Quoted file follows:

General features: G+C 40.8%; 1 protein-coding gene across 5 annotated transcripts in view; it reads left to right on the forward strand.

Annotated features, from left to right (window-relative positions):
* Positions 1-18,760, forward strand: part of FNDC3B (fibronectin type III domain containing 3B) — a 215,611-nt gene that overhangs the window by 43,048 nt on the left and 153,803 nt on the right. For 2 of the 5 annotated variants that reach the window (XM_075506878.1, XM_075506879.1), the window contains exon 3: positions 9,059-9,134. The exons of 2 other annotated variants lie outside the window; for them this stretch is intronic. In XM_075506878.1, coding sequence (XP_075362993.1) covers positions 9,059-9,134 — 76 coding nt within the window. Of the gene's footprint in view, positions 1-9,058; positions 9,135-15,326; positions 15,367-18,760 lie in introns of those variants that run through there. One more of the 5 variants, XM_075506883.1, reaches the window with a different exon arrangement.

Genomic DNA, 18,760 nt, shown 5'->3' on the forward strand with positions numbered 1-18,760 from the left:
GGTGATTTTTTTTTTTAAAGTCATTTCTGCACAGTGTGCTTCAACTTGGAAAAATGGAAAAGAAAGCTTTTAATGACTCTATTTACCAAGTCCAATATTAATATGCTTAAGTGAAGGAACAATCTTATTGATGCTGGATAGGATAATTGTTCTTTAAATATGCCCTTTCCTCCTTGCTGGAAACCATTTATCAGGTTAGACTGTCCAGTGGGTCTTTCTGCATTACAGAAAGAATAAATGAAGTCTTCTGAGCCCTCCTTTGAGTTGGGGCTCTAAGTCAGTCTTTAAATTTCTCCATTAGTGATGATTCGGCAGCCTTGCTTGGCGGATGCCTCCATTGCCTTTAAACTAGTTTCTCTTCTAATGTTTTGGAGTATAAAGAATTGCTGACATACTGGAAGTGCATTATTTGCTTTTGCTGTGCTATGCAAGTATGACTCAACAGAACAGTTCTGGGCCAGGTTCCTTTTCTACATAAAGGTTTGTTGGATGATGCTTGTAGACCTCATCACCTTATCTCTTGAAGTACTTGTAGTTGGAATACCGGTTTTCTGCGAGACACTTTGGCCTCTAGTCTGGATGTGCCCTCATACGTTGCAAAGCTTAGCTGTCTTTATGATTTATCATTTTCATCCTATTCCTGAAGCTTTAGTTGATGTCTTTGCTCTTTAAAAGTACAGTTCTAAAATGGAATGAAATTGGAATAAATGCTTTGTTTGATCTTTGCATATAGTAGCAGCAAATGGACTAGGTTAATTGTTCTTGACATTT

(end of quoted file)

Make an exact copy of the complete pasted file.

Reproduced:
General features: G+C 40.8%; 1 protein-coding gene across 5 annotated transcripts in view; it reads left to right on the forward strand.

Annotated features, from left to right (window-relative positions):
* Positions 1-18,760, forward strand: part of FNDC3B (fibronectin type III domain containing 3B) — a 215,611-nt gene that overhangs the window by 43,048 nt on the left and 153,803 nt on the right. For 2 of the 5 annotated variants that reach the window (XM_075506878.1, XM_075506879.1), the window contains exon 3: positions 9,059-9,134. The exons of 2 other annotated variants lie outside the window; for them this stretch is intronic. In XM_075506878.1, coding sequence (XP_075362993.1) covers positions 9,059-9,134 — 76 coding nt within the window. Of the gene's footprint in view, positions 1-9,058; positions 9,135-15,326; positions 15,367-18,760 lie in introns of those variants that run through there. One more of the 5 variants, XM_075506883.1, reaches the window with a different exon arrangement.

Genomic DNA, 18,760 nt, shown 5'->3' on the forward strand with positions numbered 1-18,760 from the left:
GGTGATTTTTTTTTTTAAAGTCATTTCTGCACAGTGTGCTTCAACTTGGAAAAATGGAAAAGAAAGCTTTTAATGACTCTATTTACCAAGTCCAATATTAATATGCTTAAGTGAAGGAACAATCTTATTGATGCTGGATAGGATAATTGTTCTTTAAATATGCCCTTTCCTCCTTGCTGGAAACCATTTATCAGGTTAGACTGTCCAGTGGGTCTTTCTGCATTACAGAAAGAATAAATGAAGTCTTCTGAGCCCTCCTTTGAGTTGGGGCTCTAAGTCAGTCTTTAAATTTCTCCATTAGTGATGATTCGGCAGCCTTGCTTGGCGGATGCCTCCATTGCCTTTAAACTAGTTTCTCTTCTAATGTTTTGGAGTATAAAGAATTGCTGACATACTGGAAGTGCATTATTTGCTTTTGCTGTGCTATGCAAGTATGACTCAACAGAACAGTTCTGGGCCAGGTTCCTTTTCTACATAAAGGTTTGTTGGATGATGCTTGTAGACCTCATCACCTTATCTCTTGAAGTACTTGTAGTTGGAATACCGGTTTTCTGCGAGACACTTTGGCCTCTAGTCTGGATGTGCCCTCATACGTTGCAAAGCTTAGCTGTCTTTATGATTTATCATTTTCATCCTATTCCTGAAGCTTTAGTTGATGTCTTTGCTCTTTAAAAGTACAGTTCTAAAATGGAATGAAATTGGAATAAATGCTTTGTTTGATCTTTGCATATAGTAGCAGCAAATGGACTAGGTTAATTGTTCTTGACATTT